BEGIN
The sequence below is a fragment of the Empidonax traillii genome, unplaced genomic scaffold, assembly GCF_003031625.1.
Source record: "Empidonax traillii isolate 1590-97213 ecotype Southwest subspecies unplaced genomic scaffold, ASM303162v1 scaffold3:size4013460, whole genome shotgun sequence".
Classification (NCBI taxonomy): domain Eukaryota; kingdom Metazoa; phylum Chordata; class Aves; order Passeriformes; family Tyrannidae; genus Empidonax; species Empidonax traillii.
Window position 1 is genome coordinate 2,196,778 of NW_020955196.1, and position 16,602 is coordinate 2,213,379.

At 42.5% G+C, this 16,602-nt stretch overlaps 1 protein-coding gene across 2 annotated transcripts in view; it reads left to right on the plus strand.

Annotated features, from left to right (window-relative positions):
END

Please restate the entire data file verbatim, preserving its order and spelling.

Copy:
The sequence below is a fragment of the Empidonax traillii genome, unplaced genomic scaffold, assembly GCF_003031625.1.
Source record: "Empidonax traillii isolate 1590-97213 ecotype Southwest subspecies unplaced genomic scaffold, ASM303162v1 scaffold3:size4013460, whole genome shotgun sequence".
Classification (NCBI taxonomy): domain Eukaryota; kingdom Metazoa; phylum Chordata; class Aves; order Passeriformes; family Tyrannidae; genus Empidonax; species Empidonax traillii.
Window position 1 is genome coordinate 2,196,778 of NW_020955196.1, and position 16,602 is coordinate 2,213,379.

At 42.5% G+C, this 16,602-nt stretch overlaps 1 protein-coding gene across 2 annotated transcripts in view; it reads left to right on the plus strand.

Annotated features, from left to right (window-relative positions):